#2 Eat a Hormone Balancing Diet
Just like hormones and weight gain are connected, so are cortisol and nutrition. Some foods help you naturally manage cortisol in the blood. For example…
- Indulge in dark chocolate! Yes, you are officially invited to eat dark chocolate as studies show it helps decrease cortisol effectively.
- Enjoy bananas: the potassium in them helps lower blood pressure. It’s an inexpensive option if you’re wondering how to decrease cortisol quickly.
- Get probiotics: research shows that you can decrease cortisol levels by balancing your gut. You can find probiotics naturally in yogurt, kefir, kombucha, miso, pickles, tempeh, sauerkraut, and more. Or, try Organifi Balance and get your pre and probiotics all in one!
- Drink water or tea: green tea helps inhibit stress after mental tasks, while water flushes out toxins, hydrates pathways, and helps to decrease cortisol organically.
- Try adaptogenic mushrooms: adaptogens are foods that help you naturally manage stress. Reishi mushrooms, Cordyceps, Lion’s Mane, Shiitake, Turkey Tail, and Chaga are all adaptogenic mushrooms.
#3 Set a Regular Sleeping Schedule
Sleep has a huge impact on your cortisol levels, and vice versa. Going to bed and rising at the same time helps regulate your hormonal secretion system.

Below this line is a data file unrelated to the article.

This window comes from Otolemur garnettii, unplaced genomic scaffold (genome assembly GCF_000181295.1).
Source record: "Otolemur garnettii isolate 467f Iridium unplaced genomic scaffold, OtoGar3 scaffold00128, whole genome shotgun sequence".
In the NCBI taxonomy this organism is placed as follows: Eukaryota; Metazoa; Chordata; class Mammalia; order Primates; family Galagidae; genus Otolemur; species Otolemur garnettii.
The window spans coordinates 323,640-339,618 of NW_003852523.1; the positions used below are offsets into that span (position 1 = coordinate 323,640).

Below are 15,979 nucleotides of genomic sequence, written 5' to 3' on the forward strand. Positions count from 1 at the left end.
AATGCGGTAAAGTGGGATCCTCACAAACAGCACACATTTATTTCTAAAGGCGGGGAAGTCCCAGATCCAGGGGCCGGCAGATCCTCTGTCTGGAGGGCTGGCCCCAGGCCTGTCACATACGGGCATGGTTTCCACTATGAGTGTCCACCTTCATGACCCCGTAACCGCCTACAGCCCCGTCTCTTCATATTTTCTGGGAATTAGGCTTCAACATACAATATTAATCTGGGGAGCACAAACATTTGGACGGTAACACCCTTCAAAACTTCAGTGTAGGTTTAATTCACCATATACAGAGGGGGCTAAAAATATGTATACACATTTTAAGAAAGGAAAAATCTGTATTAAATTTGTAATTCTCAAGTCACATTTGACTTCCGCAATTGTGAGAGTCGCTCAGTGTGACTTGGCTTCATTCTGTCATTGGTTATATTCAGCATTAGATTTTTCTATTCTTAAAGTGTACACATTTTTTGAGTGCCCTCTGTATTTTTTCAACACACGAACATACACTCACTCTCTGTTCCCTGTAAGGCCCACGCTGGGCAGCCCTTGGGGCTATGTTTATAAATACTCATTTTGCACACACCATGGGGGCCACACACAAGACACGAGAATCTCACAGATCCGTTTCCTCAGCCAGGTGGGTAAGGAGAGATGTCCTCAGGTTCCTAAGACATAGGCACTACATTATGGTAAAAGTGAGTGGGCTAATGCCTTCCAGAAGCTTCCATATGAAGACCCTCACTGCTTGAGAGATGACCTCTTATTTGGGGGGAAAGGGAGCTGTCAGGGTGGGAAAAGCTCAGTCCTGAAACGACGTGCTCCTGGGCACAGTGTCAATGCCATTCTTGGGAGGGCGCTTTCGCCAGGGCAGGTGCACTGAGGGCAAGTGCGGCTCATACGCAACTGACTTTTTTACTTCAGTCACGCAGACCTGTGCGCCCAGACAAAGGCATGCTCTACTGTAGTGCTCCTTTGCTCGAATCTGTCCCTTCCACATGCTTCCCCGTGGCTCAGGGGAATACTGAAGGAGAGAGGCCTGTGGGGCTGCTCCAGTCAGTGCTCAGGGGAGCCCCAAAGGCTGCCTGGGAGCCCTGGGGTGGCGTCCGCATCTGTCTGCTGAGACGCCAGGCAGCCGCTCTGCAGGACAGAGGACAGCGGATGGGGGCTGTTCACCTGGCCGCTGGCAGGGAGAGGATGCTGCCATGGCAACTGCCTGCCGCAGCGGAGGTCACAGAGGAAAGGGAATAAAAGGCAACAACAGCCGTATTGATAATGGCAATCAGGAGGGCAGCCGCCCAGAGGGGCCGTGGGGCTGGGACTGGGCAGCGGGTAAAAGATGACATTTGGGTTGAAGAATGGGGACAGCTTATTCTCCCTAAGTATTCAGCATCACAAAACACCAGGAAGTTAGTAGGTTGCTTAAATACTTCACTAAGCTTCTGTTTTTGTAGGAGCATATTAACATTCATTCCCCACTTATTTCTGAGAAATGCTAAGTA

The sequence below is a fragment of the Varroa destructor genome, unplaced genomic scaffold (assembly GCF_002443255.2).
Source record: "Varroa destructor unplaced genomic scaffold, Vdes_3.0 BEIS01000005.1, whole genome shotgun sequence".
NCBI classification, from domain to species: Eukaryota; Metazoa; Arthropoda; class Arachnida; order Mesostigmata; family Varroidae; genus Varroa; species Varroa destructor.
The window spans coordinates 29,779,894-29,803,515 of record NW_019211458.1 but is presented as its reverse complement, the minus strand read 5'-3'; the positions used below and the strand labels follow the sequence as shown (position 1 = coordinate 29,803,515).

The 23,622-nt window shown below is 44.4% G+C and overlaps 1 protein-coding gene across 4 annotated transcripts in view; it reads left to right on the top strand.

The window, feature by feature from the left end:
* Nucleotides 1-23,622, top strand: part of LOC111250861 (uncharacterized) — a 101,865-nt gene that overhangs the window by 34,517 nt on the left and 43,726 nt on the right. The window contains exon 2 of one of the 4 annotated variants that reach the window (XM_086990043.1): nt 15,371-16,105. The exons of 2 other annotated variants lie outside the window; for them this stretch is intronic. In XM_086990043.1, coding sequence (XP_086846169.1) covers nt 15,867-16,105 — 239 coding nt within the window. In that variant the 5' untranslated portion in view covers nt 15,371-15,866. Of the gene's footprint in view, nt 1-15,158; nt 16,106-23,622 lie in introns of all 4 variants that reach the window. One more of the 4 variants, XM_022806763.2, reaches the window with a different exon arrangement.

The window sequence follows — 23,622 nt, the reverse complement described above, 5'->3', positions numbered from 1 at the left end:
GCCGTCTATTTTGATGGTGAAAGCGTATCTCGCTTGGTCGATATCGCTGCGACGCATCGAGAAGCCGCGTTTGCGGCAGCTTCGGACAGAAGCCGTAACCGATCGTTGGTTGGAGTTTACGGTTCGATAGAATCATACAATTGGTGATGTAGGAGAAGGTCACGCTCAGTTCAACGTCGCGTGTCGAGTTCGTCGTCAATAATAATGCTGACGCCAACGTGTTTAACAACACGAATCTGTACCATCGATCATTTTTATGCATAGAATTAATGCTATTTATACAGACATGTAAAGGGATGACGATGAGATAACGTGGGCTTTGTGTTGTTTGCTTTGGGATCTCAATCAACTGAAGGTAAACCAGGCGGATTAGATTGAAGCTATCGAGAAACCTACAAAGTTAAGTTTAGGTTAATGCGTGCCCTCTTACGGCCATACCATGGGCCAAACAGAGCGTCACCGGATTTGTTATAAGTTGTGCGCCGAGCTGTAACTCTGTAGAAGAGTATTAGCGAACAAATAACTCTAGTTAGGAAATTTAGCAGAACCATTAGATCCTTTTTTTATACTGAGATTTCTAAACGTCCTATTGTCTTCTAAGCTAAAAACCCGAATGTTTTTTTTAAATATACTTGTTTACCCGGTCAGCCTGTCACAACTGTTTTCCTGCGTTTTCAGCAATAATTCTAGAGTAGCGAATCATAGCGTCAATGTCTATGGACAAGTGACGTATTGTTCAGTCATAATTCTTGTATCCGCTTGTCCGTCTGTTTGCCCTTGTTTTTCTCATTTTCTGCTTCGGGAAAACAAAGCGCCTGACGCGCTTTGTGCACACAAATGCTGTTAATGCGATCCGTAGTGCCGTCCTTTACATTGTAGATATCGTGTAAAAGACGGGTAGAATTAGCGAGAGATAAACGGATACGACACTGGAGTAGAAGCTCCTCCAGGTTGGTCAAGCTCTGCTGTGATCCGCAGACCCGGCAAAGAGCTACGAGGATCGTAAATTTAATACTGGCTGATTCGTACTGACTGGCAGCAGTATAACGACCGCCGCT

Pro tip: an hour or two of zero screen time before bed will lower your blue light exposure and help kick melatonin (the sleep hormone) into gear.
That means no TV, and no phones either! Grab a book instead, or listen to some relaxing music. It may seem old-fashioned, but trust us – that’s why the generations before us got much better rest.
Pro tip #2: Add a warm mug of Gold to your relaxing evening routine. These soothing superfoods are perfect for nightly rest and recovery.
#4 Find a Hobby
We love marathoning a streaming series as much as the next person, but like we said before, overexposure to blue light interferes with cortisol production. A hobby helps you feel more relaxed and fulfilled.